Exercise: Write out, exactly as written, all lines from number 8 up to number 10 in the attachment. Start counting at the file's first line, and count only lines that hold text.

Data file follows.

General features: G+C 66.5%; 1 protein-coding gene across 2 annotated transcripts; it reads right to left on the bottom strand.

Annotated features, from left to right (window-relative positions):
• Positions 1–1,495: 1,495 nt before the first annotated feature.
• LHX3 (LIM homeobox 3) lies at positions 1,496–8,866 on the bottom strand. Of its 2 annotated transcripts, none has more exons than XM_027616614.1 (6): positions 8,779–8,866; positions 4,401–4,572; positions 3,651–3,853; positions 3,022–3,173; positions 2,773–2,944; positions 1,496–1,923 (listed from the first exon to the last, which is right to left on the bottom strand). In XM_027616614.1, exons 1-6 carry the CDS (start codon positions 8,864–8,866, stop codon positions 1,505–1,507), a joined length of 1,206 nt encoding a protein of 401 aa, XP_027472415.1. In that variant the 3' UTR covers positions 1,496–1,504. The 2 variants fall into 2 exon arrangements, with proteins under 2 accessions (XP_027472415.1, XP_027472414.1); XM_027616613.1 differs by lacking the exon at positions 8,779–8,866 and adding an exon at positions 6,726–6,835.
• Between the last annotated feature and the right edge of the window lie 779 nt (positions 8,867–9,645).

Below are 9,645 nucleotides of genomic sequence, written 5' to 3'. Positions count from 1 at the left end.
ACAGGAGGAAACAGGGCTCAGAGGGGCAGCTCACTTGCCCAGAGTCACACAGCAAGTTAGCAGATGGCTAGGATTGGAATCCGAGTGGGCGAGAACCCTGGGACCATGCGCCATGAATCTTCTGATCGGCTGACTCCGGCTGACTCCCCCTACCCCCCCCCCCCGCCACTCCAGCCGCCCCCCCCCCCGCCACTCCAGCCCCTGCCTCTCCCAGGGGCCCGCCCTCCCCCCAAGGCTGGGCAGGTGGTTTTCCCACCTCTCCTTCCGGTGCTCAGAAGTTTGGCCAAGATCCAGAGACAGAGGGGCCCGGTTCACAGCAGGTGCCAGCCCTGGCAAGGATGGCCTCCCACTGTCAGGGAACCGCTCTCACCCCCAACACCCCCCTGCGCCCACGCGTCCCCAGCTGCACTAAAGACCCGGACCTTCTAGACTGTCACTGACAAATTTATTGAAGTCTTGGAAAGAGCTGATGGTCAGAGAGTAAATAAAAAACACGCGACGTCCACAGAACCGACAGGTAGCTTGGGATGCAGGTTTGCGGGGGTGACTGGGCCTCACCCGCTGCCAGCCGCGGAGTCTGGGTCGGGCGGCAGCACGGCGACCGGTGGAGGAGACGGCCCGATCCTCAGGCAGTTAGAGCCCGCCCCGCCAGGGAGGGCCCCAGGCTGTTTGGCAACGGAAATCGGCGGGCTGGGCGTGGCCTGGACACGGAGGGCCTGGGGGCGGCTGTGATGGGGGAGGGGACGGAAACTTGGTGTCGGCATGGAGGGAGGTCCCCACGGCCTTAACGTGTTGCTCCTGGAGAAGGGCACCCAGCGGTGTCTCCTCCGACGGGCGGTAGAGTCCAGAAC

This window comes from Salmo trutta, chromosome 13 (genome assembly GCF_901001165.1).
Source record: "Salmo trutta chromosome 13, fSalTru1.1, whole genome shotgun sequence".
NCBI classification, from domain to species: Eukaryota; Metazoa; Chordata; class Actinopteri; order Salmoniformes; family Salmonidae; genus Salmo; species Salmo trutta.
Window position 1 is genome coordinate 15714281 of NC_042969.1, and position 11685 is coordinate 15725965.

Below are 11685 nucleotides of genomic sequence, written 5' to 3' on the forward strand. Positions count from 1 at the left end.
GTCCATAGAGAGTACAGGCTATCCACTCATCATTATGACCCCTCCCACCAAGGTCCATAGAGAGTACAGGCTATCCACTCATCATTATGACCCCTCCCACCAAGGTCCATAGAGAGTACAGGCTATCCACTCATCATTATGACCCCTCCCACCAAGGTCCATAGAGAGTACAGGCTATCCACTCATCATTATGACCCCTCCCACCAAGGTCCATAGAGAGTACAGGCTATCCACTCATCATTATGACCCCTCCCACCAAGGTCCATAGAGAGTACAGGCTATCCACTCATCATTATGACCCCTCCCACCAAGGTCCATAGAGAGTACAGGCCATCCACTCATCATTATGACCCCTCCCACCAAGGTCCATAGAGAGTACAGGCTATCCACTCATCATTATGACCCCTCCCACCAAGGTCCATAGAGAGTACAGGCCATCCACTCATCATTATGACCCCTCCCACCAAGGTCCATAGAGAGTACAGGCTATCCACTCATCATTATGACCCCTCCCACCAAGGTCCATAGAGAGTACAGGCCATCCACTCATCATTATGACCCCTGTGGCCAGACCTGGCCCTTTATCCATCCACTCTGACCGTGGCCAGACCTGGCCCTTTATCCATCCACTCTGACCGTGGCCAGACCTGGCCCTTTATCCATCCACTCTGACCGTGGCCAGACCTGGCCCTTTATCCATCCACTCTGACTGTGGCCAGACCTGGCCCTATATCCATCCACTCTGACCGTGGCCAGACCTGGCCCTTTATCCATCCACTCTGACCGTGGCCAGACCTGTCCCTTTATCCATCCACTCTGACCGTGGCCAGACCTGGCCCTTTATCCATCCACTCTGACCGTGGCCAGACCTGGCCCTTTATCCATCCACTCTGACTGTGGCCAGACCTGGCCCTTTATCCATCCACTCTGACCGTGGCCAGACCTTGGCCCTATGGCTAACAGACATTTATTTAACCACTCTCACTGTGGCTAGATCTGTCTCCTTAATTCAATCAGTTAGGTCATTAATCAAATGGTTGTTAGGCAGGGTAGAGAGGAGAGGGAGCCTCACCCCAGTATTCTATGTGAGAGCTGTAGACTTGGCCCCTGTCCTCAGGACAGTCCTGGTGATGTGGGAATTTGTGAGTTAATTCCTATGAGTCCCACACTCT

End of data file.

This window comes from Salmo trutta, chromosome 13 (genome assembly GCF_901001165.1).
Source record: "Salmo trutta chromosome 13, fSalTru1.1, whole genome shotgun sequence".
NCBI classification, from domain to species: Eukaryota; Metazoa; Chordata; class Actinopteri; order Salmoniformes; family Salmonidae; genus Salmo; species Salmo trutta.